Interview: Soilwork vocalist “Speed” Strid talks about Peter Wilchers’ return to the band and flips the switch on “The Panic Broadcast”

When Soilwork guitarist Peter Wilchers decided to retire from touring and leave the band in 2005, vocalist Bjorn “Speed” Strid was determined to hold Soilwork together.

So Strid, who had co-founded Soilwork with Wilchers in 1996, hired guitarist Daniel Antonsson to fill Wilcher’s spot. While the band’s first album without Wilchers, “Sworn To A Great Divide” was worthy of respect, Strid felt there was a void in the band.

Meanwhile – even though Wilchers was in the U.S. and Strid lived in Sweden – the two began planning a side project. When Wilchers began sending demos of songs, however, Strid said he noticed a certain resemblance to Soilwork.

At that point, it was only natural that the two would discuss Wilchers’ return the band he helped found, Strid said.

“We did talk about having a band on the side, a studio project,” Strid said in a recent interview. “We started writing songs and he sent back one track that became ,’The Thrill,'” from Soilwork’s newest release, “The Panic Broadcast.”

That lead to discussions of ‘why don’t we do this together in Soilwork like we used to?'” Strid said.

Thankfully, they did – and “The Panic Broadcast” is welcome shot of adrenaline. Heavy and precise, yet melodic, the band’s new album shows why Soilwork has been studied, copied and plagiarized by hundreds of lesser followers of the “Swedish Melodic Death Metal” sound the band created.

On Aug. 11, Soilwork will play Headliners Music Hall in Louisville. Joining the band are Death Angel, Augury, Mutiny Within and Swashbuckle. The U.S. tour is only the beginning of the band’s journey across the globe to promote “The Panic Broadcast.”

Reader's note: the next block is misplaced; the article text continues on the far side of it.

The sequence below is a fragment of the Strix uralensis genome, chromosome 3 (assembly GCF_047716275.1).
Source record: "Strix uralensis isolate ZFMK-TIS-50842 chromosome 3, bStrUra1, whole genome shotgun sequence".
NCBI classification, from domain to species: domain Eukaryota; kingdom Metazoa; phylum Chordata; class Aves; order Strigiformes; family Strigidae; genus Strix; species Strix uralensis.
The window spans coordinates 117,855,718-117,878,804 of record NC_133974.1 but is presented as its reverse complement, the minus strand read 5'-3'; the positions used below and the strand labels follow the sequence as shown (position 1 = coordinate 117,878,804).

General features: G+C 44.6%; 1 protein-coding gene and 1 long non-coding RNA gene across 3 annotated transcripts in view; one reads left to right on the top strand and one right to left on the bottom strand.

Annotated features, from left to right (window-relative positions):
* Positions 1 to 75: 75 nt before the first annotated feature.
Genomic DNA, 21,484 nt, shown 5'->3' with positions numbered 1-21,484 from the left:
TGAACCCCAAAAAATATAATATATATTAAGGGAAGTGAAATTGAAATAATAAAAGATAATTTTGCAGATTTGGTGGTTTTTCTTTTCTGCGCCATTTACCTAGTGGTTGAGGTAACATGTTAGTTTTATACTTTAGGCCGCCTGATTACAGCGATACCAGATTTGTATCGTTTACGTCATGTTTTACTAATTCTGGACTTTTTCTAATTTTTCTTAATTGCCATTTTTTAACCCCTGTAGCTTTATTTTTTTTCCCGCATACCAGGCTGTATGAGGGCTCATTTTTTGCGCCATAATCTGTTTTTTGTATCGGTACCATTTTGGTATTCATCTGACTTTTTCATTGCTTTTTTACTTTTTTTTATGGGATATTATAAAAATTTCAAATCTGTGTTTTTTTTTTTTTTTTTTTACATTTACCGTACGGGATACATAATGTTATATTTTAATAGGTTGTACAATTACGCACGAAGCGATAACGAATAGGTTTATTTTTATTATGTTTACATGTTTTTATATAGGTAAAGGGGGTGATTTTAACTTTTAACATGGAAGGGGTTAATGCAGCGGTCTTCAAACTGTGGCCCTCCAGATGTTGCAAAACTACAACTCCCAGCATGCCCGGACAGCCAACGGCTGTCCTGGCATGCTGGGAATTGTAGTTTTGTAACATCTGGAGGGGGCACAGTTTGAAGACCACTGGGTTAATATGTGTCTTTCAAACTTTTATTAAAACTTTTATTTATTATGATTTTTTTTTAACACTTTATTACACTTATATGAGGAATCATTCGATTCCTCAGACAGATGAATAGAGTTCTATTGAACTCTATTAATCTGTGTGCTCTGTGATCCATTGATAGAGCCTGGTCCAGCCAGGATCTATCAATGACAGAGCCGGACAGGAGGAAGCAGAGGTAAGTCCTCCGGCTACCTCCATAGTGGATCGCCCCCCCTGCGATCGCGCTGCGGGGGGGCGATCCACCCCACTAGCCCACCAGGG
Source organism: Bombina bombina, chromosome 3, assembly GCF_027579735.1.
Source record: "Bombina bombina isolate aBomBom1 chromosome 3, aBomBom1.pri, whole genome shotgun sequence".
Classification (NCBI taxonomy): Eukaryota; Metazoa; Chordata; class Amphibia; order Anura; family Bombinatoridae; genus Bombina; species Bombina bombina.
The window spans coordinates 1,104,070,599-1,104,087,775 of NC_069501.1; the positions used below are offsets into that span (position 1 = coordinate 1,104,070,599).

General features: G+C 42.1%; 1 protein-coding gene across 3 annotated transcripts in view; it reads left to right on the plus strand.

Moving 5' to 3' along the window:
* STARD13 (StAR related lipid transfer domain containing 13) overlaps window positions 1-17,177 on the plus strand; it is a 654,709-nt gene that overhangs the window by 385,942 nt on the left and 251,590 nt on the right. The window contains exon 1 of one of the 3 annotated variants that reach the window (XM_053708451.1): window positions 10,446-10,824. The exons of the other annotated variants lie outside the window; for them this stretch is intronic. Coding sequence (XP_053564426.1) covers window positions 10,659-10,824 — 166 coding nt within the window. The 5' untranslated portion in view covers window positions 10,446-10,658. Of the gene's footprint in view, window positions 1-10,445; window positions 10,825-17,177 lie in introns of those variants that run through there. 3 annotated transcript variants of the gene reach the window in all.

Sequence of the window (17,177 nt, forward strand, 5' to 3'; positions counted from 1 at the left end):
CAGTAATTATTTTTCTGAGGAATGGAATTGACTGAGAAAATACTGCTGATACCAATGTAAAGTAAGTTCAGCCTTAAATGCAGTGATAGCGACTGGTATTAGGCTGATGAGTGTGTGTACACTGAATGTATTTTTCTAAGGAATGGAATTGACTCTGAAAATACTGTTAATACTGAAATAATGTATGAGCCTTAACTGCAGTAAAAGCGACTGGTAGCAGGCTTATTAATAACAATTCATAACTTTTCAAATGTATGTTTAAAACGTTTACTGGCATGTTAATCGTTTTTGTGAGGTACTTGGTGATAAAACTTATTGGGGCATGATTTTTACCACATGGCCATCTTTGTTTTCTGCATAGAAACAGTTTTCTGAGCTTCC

Of course, constant touring was part of the reason Wilchers decided to leave Soilwork five years ago. Strid said the break was good for Wilchers, but said going on without him in the band never felt quite right.

“It was hard seeing him go, but after a while, we took it as a challenge,” Strid said. “I think we did great (with “Sworn To A Great Divide”), but when we started touring, I felt something was missing.

“It was pretty much our baby. We started the band back in ’96,” Strid said. “… I guess he needed to settle down and get some distance, since he’d lost the inspiration and the need to tour.”

With the band members spread across Europe and America, the complete band didn’t play the songs from “The Panic Broadcast” together until shortly before they began their current U.S. tour.

“It’s definitely going to be a challenge to play those songs live,” Strid said. “It’s a challenge on each album, because we always take it a step up.”

While every band says their most recent work is their best, Strid said he is especially pleased with “The Panic Broadcast.”

“It’s a really good summary of all of Soilwork’s career,” Strid said. “It’s all the albums. A lot of the playfulness of ‘Predator’s Portrait’ and ‘Natural Born Chaos’ is back and the songwriting is more mature.”

The album was also an opportunity for Strid to push his vocals in new directions. At times – especially on “Epitome” – Strid voice is darker and heavier with emotion. After listening to “Epitome,” Strid said he and others noticed an uncanny (and, for Strid, unconscious) vocal resemblance to Layne Stayley, the late vocalist of Alice In Chains.

“I’d never done vocals like that for Soilwork before,” Strid said. “It was a challenge; it feels wrong, but it’s right. It’s really druggy and trippy.”

Once the band finishes it’s U.S. tour, the reignited Soilwork will do stints in Japan, Austraila and Europe. Strid said the band is happy to be going back on the road.

“It’s going to be a great set,” Strid said. “With eight albums, it’s hard to pick a set list.”

You can purchase tickets for Soilwork’s Aug. 11 Louisville show at Ticketweb. To hear tracks from “The Panic Broadcast,” visit the band’s MySpace page here.

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